Reginald Alberto Agrati Stoneham was born 1879 at Carlton, Victoria, to parents William Stoneham and Ellen Stoneham (née Wilson). William Stoneham has been referred to as one of the earliest professional orchestral musicians in Australia, and his obituary refers to him as a professor of Music. Reginald and his siblings grew up with significant musical educations; a number of his brothers and at least one of his sisters were all performers in their own right, and in 1894 Reginald began performing with, among others, his brothers Harry and William as the Orpheon Quintet Party.
In 1900 he enlisted in the South Australian Imperial Contingent and served in the South African War as a Trumpeter in the 4th South Australian Imperial Bushmen. In a letter that Reginald wrote to his brother Harry, excerpts from which were published in The Herald (Melbourne), Reginald describes his war experiences . These included receiving “a scratch in the stomach at Slobet’s Nek with a soft nosed bullet”, and almost becoming a victim of friendly fire when a sentry decided to shoot before challenging his approach. In April 1901 he returned to Australia, invalided after a fall from a horse left him with weakness in his leg and ankle. Shortly after his return to Australia he was married to Adelaide Minnie Lyons in South Australia.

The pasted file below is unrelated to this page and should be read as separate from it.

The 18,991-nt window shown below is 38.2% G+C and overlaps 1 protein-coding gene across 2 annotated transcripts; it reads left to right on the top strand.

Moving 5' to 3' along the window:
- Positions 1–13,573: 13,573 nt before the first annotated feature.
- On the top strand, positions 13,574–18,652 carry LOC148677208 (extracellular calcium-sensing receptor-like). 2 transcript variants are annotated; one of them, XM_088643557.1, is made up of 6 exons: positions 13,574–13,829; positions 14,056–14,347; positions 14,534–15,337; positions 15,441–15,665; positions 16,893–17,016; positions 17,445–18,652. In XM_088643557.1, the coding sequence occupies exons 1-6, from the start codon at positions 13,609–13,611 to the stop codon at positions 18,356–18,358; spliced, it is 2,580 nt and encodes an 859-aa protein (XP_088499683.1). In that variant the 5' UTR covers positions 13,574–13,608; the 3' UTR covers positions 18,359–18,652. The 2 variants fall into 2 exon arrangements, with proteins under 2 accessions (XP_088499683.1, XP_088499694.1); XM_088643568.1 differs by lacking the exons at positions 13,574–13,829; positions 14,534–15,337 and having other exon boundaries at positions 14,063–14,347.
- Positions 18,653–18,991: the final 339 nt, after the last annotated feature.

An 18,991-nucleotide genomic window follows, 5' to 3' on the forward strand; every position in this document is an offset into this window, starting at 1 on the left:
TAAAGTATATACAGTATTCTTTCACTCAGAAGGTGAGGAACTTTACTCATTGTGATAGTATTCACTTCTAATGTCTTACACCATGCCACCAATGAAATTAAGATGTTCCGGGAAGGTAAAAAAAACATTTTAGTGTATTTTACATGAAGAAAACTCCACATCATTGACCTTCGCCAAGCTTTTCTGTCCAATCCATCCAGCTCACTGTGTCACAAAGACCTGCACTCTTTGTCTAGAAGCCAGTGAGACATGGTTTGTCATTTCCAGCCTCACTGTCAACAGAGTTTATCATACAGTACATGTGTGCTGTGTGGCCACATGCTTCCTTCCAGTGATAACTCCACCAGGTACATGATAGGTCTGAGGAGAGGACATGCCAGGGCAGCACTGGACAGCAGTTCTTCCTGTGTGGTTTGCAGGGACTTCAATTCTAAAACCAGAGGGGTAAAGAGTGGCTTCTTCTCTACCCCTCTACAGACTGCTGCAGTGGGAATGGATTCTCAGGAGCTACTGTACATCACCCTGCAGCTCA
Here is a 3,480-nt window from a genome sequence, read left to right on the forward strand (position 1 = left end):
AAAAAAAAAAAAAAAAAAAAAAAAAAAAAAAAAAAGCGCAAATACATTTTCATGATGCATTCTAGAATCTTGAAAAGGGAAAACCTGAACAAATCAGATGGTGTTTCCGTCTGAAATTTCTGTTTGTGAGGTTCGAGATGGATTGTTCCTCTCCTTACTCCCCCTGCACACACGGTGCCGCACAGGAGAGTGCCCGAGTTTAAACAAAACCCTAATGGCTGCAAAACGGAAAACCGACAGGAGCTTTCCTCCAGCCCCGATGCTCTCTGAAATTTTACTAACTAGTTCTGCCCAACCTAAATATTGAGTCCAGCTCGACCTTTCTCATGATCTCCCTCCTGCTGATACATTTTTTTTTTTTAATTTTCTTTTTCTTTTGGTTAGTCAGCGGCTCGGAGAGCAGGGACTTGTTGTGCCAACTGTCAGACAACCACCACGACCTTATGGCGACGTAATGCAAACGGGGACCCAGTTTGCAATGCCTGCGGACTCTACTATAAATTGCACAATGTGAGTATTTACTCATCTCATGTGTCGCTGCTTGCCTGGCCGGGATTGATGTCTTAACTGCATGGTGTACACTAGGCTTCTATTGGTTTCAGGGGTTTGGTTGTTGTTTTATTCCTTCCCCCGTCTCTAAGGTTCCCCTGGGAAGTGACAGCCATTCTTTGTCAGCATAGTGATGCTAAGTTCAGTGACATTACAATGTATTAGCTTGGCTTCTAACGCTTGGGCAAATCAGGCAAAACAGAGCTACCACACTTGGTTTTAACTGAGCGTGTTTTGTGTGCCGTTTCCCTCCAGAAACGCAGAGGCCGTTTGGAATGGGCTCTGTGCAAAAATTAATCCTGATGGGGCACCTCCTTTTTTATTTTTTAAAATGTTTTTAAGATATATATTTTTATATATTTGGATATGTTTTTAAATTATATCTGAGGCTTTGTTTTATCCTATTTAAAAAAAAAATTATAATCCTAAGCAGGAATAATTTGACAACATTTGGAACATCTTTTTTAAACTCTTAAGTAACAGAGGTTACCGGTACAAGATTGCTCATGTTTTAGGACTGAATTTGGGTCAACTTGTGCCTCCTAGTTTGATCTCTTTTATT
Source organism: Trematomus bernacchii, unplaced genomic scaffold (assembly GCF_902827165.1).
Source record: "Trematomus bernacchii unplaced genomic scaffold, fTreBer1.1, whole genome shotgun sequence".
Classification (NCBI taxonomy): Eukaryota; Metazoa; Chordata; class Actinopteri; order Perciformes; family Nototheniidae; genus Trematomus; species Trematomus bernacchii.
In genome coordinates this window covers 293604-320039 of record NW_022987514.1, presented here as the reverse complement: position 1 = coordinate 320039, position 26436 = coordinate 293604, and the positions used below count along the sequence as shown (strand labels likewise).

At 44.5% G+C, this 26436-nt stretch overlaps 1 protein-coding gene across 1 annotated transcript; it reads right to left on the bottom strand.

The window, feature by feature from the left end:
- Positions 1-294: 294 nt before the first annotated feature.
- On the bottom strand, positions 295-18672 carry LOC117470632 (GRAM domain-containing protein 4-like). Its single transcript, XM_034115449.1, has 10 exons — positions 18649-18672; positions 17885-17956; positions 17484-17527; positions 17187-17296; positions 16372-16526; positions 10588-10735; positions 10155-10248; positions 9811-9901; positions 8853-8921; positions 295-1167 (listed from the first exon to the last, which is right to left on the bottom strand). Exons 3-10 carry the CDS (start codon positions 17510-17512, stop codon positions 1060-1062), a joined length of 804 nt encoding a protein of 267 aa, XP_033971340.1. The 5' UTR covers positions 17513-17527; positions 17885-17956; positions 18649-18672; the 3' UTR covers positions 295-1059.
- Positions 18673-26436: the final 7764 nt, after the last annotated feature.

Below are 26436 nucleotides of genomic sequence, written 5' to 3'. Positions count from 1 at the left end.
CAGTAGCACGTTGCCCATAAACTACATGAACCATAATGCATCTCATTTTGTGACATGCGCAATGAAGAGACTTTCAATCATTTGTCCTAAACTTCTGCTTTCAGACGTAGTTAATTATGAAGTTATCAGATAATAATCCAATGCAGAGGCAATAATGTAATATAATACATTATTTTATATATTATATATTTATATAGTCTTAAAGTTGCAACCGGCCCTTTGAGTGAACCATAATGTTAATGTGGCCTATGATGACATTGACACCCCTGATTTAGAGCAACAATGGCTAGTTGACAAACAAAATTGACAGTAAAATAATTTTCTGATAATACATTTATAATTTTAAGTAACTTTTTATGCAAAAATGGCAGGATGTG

After the start of the First World War, Reginald began composing music in earnest, writing dozens of pieces, many of them patriotically supporting the war effort and promoting enlistment; they include “H eroes of the Dardanelles”, “Pride of the Nation”, “Fight for the King”, and “The Attack” (on Zeebrugge ). Some of these, “Heroes of the Dardanelles” in particular, were frequently performed at recruiting campaigns and rallies. Towards the end of the war, he began composing songs of celebration, joyous at the prospect of the end of the war: “The Bells of Peace” and “Peace and Glory”. These songs sustain Stoneham’s enthusiasm and bravado expressed in his previous songs; at no point does he meaningfully lament the cost of the war.
His next major endeavour would be to compose the music for the 1920 production F.F.F.: an Australian mystery musical comedy, a performance in which the mystery is the meaning of the title itself. The show received mixed reviews; one in The Argus (Adelaide) described unfavourably the comedic aspect of the performance, while simultaneously applauding the songs contributed by Stoneham. Despite a successful season in Adelaide, the show went no further.
Though he continued composing throughout the 1920s, the decline of sales of sheet music, and the difficulty Stoneham faced in adapting to the rising medium of radio, as well as ill health and the need to care for his invalided wife and daughter, led him to apply for bankruptcy in 1936. Throughout the 1930s he appears to have released only seven pieces of music.
Reginal Alberto Agrati Stoneham died in March 1942. His funeral was well attended, especially by representatives of music societies, and though there were no pallbearers, he was buried with the ritual of the Returned Services League.